Healthy Holidays Begin with Vegetables
As we head toward the holidays, I’ll write a few posts on salads and vegetables to encourage you to keep these foods as a regular part of your diet. Remember that vegetables are the most nutrient dense foods out there, and the more you consume, the better. They provide a vast array of vitamins, minerals, and phytonutrients. Eating a colorful and diverse assortment is as beautiful as it is nutritious, and festive vegetable dishes make a gorgeous addition to a holiday table. They also impart balance to otherwise heavy meals, providing fiber and water that help you feel full on fewer calories.
Therefore, on those occasions that you are eating at home or in your workplace cafeteria in the coming weeks, you might consider consuming a salad as a way to keep yourself in energy balance throughout the season. Even if you’re not quite ready to eat just a big salad for supper, ingesting a small one before dinner with a glass of water, and taking your time eating it, will help to decrease the calories you eat during the meal itself. And dessert, come to think of it, which is one thing that most of eat a lot more of during the holidays. Hey, maybe you’ll even be so full by that point that you won’t even want dessert, though I fear I’m skating on some thin ice here and don’t want to lose you. I mean, it’s not like I’m saying you should set out a salad for Santa rather than a plate of cookies.
(I don’t think I’m saying that. I’m pretty sure I’m not saying that. Well, you know, if you really want to, I won’t stand in your way…)
Vegetable Inspiration from Bon Appétit
Do you remember the massive amount of produce I bought the last day of the Copley Square farmers’ market before Thanksgiving, including Brussels sprouts (below)? For the most part, I had no trouble whatsoever getting through everything, as the squashes held up quite well on the countertop and the apples remain crisp in the refrigerator. Even the mushrooms survived nicely in their paper bags, creating a savory wild mushroom soup redolent of sherry and thyme that is currently simmering on the stovetop. Yes, indeed, lots of autumn cooking happened happened in my humble kitchen, and it’s not over yet.
As I slowly progressed through the various soups, tarts, risottos, and salads in my repertoire, I also looked to my favorite sources of inspiration for new ideas. Bon Appétit’s November issue happily delivered, and I spent one recent Friday evening making three unique vegetable salads and side dishes: kale and Brussels sprouts salad with a dijon vinaigrette; roasted butternut squash with toasted pumpkin seeds and reduced balsamic vinegar; and crispy cauliflower with capers, raisins, and breadcrumbs. I also toasted up some kale leaves for a crispy snack and siphoned some of the roasted cauliflower to make soup. All in all, a productive, creative, and enjoyable evening.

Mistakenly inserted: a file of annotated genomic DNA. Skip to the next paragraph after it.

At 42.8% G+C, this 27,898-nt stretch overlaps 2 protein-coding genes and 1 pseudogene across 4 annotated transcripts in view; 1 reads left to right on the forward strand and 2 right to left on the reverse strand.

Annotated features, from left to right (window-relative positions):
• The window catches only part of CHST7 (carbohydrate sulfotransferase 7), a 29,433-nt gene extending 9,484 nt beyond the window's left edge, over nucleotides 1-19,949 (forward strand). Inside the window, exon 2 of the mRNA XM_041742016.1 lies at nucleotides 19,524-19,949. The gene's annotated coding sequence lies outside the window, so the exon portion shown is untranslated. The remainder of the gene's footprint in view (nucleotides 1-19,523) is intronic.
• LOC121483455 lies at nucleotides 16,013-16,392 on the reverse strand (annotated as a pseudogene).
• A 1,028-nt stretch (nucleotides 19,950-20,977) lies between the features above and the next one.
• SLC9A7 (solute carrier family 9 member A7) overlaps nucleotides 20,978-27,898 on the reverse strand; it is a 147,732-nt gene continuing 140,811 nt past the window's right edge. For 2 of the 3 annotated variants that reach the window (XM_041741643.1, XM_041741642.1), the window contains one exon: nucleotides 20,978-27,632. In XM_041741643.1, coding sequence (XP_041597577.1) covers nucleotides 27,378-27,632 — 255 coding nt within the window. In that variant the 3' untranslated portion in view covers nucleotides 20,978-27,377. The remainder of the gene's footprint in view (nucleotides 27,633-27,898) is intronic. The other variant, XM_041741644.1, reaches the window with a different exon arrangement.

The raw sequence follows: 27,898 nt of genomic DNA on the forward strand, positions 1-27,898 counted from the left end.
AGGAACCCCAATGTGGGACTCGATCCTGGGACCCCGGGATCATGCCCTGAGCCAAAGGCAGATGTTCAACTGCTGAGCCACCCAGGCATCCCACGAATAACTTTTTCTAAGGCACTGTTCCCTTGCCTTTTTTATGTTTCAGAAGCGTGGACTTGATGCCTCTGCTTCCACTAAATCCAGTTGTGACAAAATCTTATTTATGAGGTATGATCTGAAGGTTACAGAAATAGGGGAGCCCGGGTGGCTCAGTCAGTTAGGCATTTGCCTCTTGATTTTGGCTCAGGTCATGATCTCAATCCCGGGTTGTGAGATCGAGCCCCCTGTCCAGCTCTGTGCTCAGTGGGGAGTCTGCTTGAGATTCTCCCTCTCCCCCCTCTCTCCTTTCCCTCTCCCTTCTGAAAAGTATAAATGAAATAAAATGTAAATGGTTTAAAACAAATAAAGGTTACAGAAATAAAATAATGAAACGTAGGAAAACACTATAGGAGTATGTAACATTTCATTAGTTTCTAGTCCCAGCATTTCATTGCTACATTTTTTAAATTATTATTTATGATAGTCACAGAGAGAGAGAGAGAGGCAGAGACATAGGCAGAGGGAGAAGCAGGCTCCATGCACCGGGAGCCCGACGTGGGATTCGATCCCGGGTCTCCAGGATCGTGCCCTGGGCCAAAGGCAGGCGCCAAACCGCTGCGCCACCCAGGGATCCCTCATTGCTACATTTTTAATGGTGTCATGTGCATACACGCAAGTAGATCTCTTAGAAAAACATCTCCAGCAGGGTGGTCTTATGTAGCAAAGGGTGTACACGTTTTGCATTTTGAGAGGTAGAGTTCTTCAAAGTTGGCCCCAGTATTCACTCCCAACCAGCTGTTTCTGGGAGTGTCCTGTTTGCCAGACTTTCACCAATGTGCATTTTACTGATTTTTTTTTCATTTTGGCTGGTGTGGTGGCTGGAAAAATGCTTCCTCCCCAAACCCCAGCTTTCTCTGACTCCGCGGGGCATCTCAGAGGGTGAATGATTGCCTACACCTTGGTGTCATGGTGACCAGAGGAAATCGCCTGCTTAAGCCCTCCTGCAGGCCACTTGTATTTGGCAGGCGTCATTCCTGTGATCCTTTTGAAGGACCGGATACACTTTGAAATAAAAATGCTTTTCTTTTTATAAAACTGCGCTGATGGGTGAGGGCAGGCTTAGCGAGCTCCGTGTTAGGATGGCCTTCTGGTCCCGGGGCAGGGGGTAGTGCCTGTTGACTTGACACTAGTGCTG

(You can’t possibly be surprised that my idea of a fun Friday night is cooking, can you?)
Kale and Brussels Sprouts Salad: Who Knew?
Have you ever eaten kale, the headless crucifer? If you haven’t, or if you have and hated it, I beg you to keep reading, because I’ve had nothing short of a revelation, and following is my kale tale.
It was an article in the October 2009 Bon Appétit by Molly Wizenberg that first got me thinking about this hearty, fibrous vegetable, since I did not grow up eating it. Certainly what little I’d experienced as an adult was limited to soups, braising, and sautéeing.
Well, you can imagine my skepticism when finding a recipe for kale and Brussels sprouts salad last month. Cooked kale was one thing, but raw (I scoffed)? Who could possibly like this? Yet, I had a full bag of kale in my refrigerator from the market, so I pushed negativity aside gave it a shot. It did also call for Brussels sprouts, toasted almonds, pecorino, and a lively mustard vinaigrette, after all. How bad could it be? Plus, kale is among the most nutritious veggies out there. Like Brussels sprouts, kale is a cruciferous vegetable and has been associated with decreased blood cholesterol and risk of some cancers due to its high nutrient content including vitamins A, C, and K, as well as bioactive components like flavonoids and glucosinolates. It’s also a reasonable source of calcium. The nuts and olive oil are great sources of healthy monounsaturated fats; almonds are also a rich source of minerals and fiber that also have been shown to lower cholesterol and risk of heart disease. This salad is nothing short of a nutritional powerhouse.
I loved this salad so much that I ditched using the kale in a soup as planned and made it three times in as many weeks. I had thought it would be bitter because of the raw kale but the balance of ingredients and flavors is nothing short of wondrous. It will no doubt become one of my regular autumn salads. I’ll probably start getting creative by adding legumes or other protein – garbanzos? white beans? grilled tofu? seared scallops? – to turn it into a stand-alone “big salad” main course. I did use roasted Brussels sprouts rather than raw, as called for in the recipe, mainly because I love them and had some in the fridge. I also happen to think it looks prettier. A final note is that I’ve made the salad with and without cheese (right) and it’s just as good either way.
What else can I say? It’s a short story that gets right to the point and reminds us yet again of the importance of always being open to trying new things: new vegetables, new dishes, new salads, new ways of cooking and eating. Welcome all of it, and embrace it fully. Sure, it doesn’t always work out as well as today, but it all begins with trying. Maybe this can be your new year’s resolution if it’s not already your life’s motto. Regardless, I hope I will continue to be of some help to you in your journey towards better health and better eating in 2012. We’re all in it together – you, me, and our new friend kale.